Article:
Friction is a force between two solid surfaces which are in contact with each other and which opposes the relative motion between the two. The friction arises because of two reasons. One is, that the surfaces are not smooth on a microscopic level and that leads to rubbing of the two, producing a force opposing to the motion. Second is the interaction between molecules of the two surfaces.
If the interaction is attractive, the motion between the two surfaces is opposed. The frictional force can never be eliminated but can be reduced by making the surfaces smoother or by inserting some smooth material (like power or liquid) between two surfaces. The force is considered to be independent of the relative velocity between two surfaces but this is an approximation.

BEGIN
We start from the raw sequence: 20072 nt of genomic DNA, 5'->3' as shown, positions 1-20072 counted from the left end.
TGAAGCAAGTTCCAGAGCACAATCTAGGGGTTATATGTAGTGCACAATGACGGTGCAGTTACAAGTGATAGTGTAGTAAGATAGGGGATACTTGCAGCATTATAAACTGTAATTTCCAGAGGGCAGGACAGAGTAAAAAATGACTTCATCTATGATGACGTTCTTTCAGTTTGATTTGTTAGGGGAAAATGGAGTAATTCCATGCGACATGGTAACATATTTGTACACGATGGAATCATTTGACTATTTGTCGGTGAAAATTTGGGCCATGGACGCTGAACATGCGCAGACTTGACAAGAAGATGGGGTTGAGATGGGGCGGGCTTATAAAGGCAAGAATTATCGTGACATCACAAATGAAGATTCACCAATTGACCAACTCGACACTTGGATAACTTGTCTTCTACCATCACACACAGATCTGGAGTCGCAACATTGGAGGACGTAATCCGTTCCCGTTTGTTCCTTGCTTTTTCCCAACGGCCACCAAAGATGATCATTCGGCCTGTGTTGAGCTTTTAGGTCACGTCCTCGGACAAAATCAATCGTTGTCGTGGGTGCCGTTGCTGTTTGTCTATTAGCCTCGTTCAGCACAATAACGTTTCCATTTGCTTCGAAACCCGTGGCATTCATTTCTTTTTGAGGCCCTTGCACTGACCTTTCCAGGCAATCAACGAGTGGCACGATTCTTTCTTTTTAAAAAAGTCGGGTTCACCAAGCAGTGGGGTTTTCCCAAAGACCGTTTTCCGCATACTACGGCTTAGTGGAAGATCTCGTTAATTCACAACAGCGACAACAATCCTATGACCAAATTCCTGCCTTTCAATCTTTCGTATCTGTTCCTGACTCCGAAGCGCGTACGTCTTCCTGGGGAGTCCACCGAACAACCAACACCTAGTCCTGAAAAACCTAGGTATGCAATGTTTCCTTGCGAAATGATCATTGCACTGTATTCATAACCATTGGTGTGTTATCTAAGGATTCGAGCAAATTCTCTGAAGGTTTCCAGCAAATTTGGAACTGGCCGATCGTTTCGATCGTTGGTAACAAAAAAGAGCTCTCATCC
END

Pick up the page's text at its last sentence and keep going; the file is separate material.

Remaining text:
What is described above is sliding friction.There is another concept of rolling friction where when two bodies are moving relative to each other, the surface in contact is stationary. This happens when a wheel is rolling on a plane. Here the part of the wheel which is in contact with the plane is not moving and therefore there is no sliding of the two surfaces. But there is still some frictional force because when the wheel rolls, the part of wheel which is in contact with the plane has to be separated and that requires some force and this force opposes the motion. Rolling friction is much smaller than sliding friction. Finally, when a solid is moving in fluid (liquid or gas), there is a force opposing the motion of the solid. This force is not called friction but viscosity.